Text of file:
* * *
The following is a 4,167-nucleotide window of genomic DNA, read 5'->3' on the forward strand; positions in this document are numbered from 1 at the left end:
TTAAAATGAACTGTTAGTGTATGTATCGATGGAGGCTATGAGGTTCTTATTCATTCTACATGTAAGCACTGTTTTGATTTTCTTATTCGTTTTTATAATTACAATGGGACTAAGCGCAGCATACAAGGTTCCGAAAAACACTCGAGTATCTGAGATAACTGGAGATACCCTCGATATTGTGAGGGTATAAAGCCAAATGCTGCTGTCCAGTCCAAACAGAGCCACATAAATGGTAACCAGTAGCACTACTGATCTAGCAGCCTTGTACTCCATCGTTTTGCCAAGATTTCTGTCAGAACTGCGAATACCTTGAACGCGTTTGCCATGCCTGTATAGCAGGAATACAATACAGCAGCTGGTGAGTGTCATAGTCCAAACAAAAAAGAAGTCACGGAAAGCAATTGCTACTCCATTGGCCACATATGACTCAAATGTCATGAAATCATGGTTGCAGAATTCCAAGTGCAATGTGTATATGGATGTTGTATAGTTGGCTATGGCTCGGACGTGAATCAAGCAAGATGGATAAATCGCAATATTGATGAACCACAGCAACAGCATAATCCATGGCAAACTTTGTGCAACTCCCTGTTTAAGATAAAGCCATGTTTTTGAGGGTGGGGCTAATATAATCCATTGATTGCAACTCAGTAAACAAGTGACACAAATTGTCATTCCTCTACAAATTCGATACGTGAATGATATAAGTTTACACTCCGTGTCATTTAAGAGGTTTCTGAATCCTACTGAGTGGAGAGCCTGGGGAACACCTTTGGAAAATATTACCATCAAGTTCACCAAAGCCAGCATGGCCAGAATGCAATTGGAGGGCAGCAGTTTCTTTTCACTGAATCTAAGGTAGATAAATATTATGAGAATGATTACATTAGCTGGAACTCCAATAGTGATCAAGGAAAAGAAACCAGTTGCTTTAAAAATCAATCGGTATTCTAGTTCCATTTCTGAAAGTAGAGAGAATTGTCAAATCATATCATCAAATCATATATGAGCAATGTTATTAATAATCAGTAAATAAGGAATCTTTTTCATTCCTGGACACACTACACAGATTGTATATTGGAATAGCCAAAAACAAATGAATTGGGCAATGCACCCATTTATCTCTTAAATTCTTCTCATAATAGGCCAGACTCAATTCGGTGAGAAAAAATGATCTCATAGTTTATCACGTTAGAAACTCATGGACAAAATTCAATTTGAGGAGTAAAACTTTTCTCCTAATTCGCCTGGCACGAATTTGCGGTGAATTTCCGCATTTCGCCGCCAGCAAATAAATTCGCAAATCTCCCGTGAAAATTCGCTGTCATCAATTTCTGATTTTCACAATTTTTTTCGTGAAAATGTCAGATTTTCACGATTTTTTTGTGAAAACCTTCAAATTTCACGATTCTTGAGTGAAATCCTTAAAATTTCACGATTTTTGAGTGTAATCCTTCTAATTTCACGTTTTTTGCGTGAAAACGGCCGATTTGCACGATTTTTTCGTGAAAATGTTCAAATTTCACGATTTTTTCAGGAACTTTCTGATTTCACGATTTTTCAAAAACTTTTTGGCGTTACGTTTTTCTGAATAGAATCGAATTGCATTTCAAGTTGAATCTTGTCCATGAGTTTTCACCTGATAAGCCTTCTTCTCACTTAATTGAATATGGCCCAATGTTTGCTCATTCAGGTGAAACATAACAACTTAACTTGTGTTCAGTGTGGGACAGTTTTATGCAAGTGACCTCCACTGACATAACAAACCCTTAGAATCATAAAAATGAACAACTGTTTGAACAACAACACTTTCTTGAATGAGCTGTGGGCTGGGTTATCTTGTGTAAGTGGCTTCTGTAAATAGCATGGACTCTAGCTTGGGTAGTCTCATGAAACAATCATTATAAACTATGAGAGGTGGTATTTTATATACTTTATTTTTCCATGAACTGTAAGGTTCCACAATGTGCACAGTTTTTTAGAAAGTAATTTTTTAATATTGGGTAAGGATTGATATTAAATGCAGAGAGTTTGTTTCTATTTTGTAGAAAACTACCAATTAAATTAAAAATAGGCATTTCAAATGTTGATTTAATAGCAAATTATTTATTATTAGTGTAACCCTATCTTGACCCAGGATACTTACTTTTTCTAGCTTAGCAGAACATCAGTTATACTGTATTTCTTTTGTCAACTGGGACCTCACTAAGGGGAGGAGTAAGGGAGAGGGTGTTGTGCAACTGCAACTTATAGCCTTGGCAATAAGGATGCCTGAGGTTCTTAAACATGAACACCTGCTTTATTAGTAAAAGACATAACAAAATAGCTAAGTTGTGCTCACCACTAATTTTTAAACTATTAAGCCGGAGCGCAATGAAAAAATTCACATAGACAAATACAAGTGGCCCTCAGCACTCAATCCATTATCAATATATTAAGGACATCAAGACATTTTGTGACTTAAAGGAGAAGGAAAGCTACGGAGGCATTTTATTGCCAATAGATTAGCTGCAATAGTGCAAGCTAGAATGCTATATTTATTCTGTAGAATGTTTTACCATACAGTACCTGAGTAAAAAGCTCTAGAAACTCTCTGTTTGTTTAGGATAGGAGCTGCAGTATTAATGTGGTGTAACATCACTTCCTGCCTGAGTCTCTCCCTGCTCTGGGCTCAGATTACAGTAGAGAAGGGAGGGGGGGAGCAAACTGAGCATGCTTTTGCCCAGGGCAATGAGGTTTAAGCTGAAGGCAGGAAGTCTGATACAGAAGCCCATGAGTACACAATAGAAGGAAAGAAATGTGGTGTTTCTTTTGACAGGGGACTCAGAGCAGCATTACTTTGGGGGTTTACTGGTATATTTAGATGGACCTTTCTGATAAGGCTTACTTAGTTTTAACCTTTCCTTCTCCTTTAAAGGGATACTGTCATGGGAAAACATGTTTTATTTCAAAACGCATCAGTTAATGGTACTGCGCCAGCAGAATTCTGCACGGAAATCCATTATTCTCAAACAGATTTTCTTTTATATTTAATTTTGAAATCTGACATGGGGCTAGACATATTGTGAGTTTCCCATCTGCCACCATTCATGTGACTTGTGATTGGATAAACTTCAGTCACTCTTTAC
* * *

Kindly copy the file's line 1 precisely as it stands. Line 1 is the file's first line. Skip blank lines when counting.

The following is a 4,167-nucleotide window of genomic DNA, read 5'->3' on the forward strand; positions in this document are numbered from 1 at the left end: